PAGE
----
Surf's up!

Gravitational waves.  First hypothesized by Einstein as part of his General Relativity Theory 100 years ago, Einstein also thought that we would never observe them.  Well, looks like we have, and the circumstances should add to our sense of wonder of the Universe.

Gravitational waves don't look like water waves.  Instead, gravitiational waves compress and expand space itself just a little bit.  We get squeezed and released.  How much?  Well, the detectors built in Washington and Louisiana ara capable of measuring a distance with a precision of less than one ten-thousandth the width of a proton.  It's equivalent to measuring the distance from Earth to the nearest star (28,000,000,000,000 miles) with a margin of error the size of a human hair.  That's not a lot, and they needed that precision to detect them.  Gravitational waves are unlikely to help constipation.  Not enough squeeze.

The waves scientists detected come from two massive black holes that are colliding in a galaxy a billion light years away.  Remember what a black hole is?  It's what's left when a really big star explodes.  The matter in the core collapses to where the its gravity is so powerful that even light cannot escape it, and everyhting that gets within its pull is sucked in.  

One black hole is 36 times the mass of our sun.  The other is 29 times bigger.  The combined black hole is 62 times the mass of our sun.  Wait a minute! The arithmetic would imply that the combined black hole would be 65 times the mass of the sun.  What happened to the other 3 solar masses?  They were converted into energy.  Remember E=mc(squared)?  That's the formula for converting mass to energy.  3 solar masses were converted into energy in an instant.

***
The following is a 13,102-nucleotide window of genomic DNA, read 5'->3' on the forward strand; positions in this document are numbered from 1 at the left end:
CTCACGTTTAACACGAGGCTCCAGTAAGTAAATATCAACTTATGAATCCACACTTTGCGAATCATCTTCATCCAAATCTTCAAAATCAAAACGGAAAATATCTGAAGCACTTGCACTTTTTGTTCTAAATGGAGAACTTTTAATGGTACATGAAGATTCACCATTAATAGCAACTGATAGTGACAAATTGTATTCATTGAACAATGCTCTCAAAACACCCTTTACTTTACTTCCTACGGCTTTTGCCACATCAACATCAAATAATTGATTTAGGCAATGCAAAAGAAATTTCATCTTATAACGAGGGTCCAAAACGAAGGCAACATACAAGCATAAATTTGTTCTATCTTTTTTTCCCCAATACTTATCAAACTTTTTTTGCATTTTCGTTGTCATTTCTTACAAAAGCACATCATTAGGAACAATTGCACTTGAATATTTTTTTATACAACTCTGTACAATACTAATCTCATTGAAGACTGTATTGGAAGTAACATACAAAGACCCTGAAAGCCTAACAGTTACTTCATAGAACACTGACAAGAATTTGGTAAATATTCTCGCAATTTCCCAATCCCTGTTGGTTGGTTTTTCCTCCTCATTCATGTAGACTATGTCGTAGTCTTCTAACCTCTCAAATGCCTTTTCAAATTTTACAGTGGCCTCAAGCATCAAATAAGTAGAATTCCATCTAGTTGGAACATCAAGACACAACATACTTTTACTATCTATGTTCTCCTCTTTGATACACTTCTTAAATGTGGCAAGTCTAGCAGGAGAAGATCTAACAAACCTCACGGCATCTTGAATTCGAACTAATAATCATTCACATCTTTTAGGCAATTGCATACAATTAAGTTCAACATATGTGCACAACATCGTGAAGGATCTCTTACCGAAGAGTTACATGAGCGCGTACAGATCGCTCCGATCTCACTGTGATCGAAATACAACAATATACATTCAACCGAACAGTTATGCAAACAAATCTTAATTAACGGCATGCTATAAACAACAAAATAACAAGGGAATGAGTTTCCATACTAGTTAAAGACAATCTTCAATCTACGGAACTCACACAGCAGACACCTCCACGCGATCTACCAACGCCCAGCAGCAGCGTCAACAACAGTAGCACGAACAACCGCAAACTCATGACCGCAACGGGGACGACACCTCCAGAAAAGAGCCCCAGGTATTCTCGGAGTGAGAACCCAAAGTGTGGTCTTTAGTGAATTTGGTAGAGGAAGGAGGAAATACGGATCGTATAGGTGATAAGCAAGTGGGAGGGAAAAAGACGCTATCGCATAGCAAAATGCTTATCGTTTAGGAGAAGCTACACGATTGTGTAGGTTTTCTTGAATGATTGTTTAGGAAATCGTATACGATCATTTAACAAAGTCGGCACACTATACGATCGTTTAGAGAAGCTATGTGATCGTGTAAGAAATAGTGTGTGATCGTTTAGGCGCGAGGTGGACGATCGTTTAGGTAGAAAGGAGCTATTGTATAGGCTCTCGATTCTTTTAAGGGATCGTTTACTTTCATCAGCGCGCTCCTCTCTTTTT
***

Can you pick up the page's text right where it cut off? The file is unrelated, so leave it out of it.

3 solar masses into energy in an instant?  Our sun creates 10 billion hydrogen bombs worth of energy every second, and will do so for ten billion years.  Take three of our suns, and convert them all into energy in one-fifth of a second.  That energy was produced in the form of gravitational waves.  That is more than all of the enrgy emitted by all of the stars in all of the galaxies in the Universe combined. All of them.  More.

One of the lead scientists on the project to detect gravitational waves is Kip Thorne.  He wrote the original ideas for the movie "Interstellar," and is one of our premiere astrophysicists.  Cool guy.  The detector is newly-completed, and only within the last little while calibrated.  After calibration, they turned it on for real, and almost immediately detected these waves.  Luck?  who cares.

Scientists are comparing the detection of gravitational waves to the biggest atronomical discoveries in history.  This, dear friends, is a very big deal.  It opens up a new avenue of research - beyond visual astronomy and radio astronomy, we can now look for other instances of gravitational waves.  They allow us to see all the way back to the Big Bang, and possibly understand how it all came about.

When Einstein was young, physicists thought they had it all figured out, and there were only a few t's to cross and i's to dot.  Einstein had different ideas.  With the discovery of the Higgs Boson in 2012, scientists were disappointed because the quantum model of the Universe was basicall complete, and it all conformed to their ideas and theories.  From what I read, nobody's disappointed anymore.

Feb. 15, 2016

Ain't the Universe grand?